The only interchangeable lens series with a smaller sensor is Pentax’s, with cameras like the Pentax Q7 using 1/2.3-inch sensors, the kind seen in compact cameras (and even a few phones).
There may be smaller sensors out there, but you can easily see the results of such a small 18.4-inch sensor in the Nikon 1 J4’s photos.
While metering is fairly good (with just occasional underexposing of shots), dynamic range is not so hot. We found that the Nikon 1 J4 tends to lose a good deal of detail in the highlights and shadows in shots featuring high light contrast.
Detail is fine for its class, but only in good lighting. As is generally the curse of the small-sensor camera, performance really takes a dive as soon as you head further up the ISO range.
Nikon significantly upgraded the ISO range of the J4. It offers range of 100-12800 where the J3 brings 100-6400, doubling the upper limit.
However, we found that sensitivities 3200 and up are more-or-less unusable if you want relatively clean images. Image quality is solid up to ISO 400, but after that the noise reduction algorithm starts to eat into the detail rendered quite significantly.
With a larger sensor system camera you have a much greater degree of flexibility over your ISO setting, and can therefore the sorts of lighting conditions you can shoot in. The Fuji X-M1 in particular has an APS-C sensor and is renowned for its high ISO performance, although other APS-C cameras like the Sony Alpha a5000 and Samsung NX300 will bring similar improvements.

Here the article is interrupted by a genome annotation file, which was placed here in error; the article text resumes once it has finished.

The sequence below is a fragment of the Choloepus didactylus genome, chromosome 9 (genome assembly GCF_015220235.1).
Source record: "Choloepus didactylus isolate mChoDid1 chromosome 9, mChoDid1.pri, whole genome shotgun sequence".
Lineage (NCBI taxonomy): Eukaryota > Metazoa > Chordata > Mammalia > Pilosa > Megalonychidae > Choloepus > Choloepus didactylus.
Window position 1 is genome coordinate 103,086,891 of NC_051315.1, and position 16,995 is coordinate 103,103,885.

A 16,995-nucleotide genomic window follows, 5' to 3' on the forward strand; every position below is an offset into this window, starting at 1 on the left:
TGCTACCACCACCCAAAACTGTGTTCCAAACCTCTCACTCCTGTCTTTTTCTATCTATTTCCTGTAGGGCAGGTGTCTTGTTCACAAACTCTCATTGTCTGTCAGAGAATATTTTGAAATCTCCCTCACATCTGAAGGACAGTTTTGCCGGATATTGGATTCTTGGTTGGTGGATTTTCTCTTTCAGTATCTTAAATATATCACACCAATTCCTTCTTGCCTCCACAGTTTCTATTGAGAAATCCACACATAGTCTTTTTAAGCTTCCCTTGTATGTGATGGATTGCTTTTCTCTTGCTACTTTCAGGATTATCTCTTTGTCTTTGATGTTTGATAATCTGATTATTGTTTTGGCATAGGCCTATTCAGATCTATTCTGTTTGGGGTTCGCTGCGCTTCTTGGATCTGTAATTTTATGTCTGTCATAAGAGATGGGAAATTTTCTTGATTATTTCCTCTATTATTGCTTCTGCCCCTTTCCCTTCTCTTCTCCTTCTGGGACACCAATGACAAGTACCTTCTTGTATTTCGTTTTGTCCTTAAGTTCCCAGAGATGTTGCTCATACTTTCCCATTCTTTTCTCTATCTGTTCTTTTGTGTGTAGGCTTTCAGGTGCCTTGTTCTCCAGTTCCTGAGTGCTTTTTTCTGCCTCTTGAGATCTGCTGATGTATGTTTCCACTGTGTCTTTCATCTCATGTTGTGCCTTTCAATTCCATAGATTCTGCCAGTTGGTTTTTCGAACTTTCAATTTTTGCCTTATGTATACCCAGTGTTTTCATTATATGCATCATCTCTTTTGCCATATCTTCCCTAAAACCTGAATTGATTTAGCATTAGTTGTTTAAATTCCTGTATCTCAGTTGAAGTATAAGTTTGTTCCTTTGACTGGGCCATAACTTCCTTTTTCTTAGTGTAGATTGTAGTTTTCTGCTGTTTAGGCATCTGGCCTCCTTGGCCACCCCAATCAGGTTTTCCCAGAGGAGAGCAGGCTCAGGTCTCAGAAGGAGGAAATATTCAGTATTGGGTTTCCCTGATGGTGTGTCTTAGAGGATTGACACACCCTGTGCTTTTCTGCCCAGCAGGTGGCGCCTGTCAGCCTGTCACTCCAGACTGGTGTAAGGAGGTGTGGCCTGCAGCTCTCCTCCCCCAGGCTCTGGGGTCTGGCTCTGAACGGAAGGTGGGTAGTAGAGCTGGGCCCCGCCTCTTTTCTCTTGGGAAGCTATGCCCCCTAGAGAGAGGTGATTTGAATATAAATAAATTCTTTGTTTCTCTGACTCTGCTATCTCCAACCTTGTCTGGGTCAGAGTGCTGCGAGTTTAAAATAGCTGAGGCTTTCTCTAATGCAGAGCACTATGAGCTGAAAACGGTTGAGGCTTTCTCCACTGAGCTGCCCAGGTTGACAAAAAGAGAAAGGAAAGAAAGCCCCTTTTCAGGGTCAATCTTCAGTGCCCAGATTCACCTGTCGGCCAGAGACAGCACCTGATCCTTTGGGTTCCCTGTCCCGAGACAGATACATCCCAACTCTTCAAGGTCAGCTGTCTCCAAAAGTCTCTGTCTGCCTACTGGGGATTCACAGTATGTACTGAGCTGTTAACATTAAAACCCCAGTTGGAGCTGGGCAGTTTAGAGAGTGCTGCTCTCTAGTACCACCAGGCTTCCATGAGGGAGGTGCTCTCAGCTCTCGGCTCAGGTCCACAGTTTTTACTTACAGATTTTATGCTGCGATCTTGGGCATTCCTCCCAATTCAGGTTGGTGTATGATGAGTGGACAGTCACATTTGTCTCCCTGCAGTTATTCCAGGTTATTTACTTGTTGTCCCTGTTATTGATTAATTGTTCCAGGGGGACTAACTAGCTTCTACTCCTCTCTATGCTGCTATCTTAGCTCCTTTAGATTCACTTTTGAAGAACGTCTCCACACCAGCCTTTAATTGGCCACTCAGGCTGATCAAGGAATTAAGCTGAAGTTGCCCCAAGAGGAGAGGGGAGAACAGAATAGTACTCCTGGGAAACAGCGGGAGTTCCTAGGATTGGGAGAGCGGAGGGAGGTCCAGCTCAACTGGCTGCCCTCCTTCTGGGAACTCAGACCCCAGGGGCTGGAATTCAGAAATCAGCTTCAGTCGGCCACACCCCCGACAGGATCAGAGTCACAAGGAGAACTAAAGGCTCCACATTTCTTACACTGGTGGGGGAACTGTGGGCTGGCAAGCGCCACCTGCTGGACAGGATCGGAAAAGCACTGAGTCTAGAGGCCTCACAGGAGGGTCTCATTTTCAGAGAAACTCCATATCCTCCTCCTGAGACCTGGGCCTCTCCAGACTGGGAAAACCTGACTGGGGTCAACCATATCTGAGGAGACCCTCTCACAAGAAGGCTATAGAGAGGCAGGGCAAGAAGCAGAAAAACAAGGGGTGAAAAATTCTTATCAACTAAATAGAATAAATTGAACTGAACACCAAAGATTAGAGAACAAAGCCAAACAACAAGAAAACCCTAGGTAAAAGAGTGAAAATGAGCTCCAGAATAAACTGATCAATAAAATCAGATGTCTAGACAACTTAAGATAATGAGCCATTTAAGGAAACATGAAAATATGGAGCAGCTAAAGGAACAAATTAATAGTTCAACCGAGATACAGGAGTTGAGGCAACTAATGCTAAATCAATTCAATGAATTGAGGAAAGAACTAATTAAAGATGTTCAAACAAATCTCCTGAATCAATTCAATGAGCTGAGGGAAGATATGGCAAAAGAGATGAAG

Here are a few more samples:
Image quality is not helped by the standard 10-30mm f3.5-5.6 kit lens either. It’s quite soft, especially at the further reaches of the zoom.
Here we find ourselves at the feet of a era camera buyer’s conundrum. The Nikon 1 J4 may help you capture photos that you might miss with a slightly slower CSC alternative, but others can get you better image quality.
This is not simply an unavoidable consequence of sensor size, either, as the Sony RX100 III and its earlier siblings get you much better low-light performance than what is on offer here.
Should I buy the Nikon 1 J4?
The Nikon 1 J4 is a little camera that’ll easily slip into some people’s lives. It’s very small and very fast, making it perfect for those moments that you might miss with a DSLR or a slightly slower interchangeable lens camera.
However, in other ways it’s a good deal less capable. Image quality at mid-level ISO settings is not great, dynamic range is disappointing and if you want to get a more more involved, a bit more manual with your photos, you’ll find the Nikon 1 J4 straining against you.
As a second casual camera to partner with a more serious one, the Nikon 1 J4 could be a great choice. But we’re reticent to recommend it as your number one photo buddy unless you’re a novice who wants convenience above anything else.
Small, fast and well-made, the Nikon 1 J4 as a lot going for it. However, it’s not great at dealing with more challenging lighting and general image quality can’t touch the best at the price.
Next, read our best cameras round-up
Score in detail
Image Quality 6